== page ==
The management of Oshakati Intermediate Hospital in the Oshana Region is advocating for the establishment of a mental health hospital in Oshana to address the high volume of mental health patients who are currently being directed to Oshakati Intermediate Hospital on a daily basis.

They made the call during the visit of members of the Parliamentary Standing Committee on Gender Equality, Social Development, and Family Affairs to the hospital.

The psychiatric ward supports mental health patients through a team comprising three specialists, four medical doctors, and 15 interns.

The psychiatric ward at Oshakati Intermediate Hospital deals with a daily influx of 70 to 80 patients, causing overcrowding.

This emphasises the necessity for a dedicated psychiatric hospital in the region, one that can deliver appropriate healthcare to these patients, as Oshakati Hospital is where all psychiatric patients from Omusati, Oshikoto, Ohangwena, and Kunene are referred.

Stigma and discrimination against patients with mental health disorders exist within families and communities, and this is a great concern.

There is a challenge with some mental health patients quitting their medication because there is no proper care from the family.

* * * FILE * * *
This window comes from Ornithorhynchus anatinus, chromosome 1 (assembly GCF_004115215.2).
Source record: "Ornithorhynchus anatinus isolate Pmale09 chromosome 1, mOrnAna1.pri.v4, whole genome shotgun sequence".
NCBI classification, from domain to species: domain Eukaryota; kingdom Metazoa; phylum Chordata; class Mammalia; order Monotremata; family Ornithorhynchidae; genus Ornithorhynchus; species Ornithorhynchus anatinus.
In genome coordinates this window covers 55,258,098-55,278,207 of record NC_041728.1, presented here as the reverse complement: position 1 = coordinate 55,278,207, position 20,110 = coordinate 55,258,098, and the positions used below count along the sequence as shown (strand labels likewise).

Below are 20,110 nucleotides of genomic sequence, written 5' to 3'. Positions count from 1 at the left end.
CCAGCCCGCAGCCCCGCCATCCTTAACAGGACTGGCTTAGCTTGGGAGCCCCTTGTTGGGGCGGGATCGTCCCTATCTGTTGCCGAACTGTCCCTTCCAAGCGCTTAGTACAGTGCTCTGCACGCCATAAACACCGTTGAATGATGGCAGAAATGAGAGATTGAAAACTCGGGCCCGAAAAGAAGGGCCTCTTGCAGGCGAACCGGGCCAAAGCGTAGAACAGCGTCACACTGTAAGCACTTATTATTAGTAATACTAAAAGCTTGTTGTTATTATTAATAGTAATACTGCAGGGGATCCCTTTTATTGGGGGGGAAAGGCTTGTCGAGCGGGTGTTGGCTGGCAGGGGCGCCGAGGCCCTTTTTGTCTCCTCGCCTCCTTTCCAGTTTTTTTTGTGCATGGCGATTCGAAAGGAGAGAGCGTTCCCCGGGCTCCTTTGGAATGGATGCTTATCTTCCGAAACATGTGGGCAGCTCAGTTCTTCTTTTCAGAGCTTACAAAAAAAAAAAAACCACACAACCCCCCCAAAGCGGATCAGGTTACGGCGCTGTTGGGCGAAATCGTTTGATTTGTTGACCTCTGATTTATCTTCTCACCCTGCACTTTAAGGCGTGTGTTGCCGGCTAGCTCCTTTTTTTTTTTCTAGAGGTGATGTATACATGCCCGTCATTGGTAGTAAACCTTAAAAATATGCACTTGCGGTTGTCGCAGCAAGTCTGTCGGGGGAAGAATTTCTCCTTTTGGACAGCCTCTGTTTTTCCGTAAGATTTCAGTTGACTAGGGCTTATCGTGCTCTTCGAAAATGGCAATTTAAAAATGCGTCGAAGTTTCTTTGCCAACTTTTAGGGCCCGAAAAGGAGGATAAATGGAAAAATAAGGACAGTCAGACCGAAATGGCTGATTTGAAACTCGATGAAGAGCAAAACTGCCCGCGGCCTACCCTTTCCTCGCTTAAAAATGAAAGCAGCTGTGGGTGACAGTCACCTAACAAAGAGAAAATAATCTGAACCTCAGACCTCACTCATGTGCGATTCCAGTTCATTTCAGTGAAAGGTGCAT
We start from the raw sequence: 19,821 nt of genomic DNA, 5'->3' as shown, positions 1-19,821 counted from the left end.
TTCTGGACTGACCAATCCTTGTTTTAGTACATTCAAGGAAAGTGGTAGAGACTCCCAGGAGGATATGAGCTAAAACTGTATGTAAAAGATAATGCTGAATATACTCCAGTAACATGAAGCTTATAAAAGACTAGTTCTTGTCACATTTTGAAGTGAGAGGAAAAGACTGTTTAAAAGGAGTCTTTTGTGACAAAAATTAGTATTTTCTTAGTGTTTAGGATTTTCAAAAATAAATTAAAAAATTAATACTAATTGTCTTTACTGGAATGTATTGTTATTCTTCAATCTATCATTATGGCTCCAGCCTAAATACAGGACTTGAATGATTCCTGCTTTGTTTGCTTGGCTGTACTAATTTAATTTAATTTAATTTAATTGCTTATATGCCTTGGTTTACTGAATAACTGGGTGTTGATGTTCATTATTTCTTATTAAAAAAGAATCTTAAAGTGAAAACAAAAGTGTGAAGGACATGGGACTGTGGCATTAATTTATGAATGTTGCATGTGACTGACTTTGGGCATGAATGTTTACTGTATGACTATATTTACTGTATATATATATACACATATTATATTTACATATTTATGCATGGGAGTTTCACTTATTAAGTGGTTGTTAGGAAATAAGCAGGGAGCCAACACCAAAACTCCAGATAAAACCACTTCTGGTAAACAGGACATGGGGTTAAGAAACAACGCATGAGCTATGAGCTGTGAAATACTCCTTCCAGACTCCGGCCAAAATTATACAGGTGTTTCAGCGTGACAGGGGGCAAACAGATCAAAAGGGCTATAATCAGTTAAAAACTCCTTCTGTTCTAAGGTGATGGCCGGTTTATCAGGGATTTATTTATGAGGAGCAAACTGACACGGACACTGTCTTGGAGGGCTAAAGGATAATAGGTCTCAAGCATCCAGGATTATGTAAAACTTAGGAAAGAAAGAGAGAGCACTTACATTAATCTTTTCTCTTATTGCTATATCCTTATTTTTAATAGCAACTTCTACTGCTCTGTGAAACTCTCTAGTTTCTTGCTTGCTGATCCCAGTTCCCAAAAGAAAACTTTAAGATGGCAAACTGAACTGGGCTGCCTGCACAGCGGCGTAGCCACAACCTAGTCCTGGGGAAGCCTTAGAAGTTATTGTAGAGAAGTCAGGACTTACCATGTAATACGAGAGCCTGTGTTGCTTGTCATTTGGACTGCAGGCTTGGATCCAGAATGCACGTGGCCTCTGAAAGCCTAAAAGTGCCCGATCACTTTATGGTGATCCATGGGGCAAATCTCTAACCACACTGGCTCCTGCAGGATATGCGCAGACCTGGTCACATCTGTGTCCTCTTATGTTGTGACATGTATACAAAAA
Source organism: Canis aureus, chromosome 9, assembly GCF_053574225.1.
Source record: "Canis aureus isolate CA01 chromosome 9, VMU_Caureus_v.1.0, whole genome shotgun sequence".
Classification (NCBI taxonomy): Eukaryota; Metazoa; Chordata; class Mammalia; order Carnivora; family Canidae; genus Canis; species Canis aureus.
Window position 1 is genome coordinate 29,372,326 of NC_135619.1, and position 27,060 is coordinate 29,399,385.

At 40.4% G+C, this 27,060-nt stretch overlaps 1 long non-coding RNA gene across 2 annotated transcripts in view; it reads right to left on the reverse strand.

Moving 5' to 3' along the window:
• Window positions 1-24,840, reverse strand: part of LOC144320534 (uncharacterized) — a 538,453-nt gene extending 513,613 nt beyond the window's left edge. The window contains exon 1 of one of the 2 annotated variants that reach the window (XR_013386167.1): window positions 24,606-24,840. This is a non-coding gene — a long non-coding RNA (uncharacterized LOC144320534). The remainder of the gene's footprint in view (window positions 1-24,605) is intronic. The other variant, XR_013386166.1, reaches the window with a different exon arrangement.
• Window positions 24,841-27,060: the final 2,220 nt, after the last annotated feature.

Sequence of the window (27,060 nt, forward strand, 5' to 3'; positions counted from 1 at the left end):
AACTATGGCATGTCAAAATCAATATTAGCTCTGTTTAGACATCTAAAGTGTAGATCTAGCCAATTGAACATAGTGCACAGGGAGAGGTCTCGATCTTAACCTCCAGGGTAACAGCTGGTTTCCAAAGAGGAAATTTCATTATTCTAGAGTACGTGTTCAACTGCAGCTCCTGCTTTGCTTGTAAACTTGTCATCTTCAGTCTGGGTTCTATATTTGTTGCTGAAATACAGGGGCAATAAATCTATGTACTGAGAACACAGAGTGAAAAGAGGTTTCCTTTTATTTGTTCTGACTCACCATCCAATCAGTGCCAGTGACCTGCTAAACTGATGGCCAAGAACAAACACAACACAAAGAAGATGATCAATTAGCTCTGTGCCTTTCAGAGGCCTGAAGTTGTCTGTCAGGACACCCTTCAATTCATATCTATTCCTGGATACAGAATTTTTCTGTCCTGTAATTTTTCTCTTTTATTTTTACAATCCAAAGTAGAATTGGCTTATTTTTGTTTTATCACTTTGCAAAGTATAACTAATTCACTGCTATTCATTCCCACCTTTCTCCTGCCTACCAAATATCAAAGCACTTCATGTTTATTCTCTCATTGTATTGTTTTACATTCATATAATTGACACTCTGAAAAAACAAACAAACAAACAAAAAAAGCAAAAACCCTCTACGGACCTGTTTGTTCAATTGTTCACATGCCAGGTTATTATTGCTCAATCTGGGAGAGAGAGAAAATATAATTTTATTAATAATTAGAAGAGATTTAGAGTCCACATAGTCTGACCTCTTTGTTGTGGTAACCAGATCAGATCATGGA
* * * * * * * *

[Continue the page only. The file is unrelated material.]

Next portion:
"We have a serious issue as Africans, we don't accept psychiatric patients close to us; we believe that it is a bad spirit that came to the family, even most of them; we don't want them in our houses; we don't want them in our communities; we want them back to the hospital with more than 100 beds and an occupancy rate of more than 100%; we cannot take all these patients and bring them here; we are spending quite a lot because the same person that comes to the hospital has to stay here; we have to feed them."

Dr. Asumani Kibandwa, the Chief Medical Officer in the Oshana region, while expressing his dismay at families who decline to retrieve their discharged psychiatric patients, also emphasises the importance of establishing psychiatric facilities within the community.

"When a patient is discharged from the hospital before he goes to the community or family, there is an intermediate house that is taking care of them and teaching them what to do. We can use them for plantations, we can use them for little activities, and they can become productive for the community and the entire country."

Annually, Oshakati Intermediate Hospital admits two thousand inpatients and attends to fifteen thousand outpatients at its psychiatric ward.

The ward has a total bed capacity of 140, with the female wing accommodating 58 patients and the male wing accommodating 82 patients.



Tonateni Haimbodi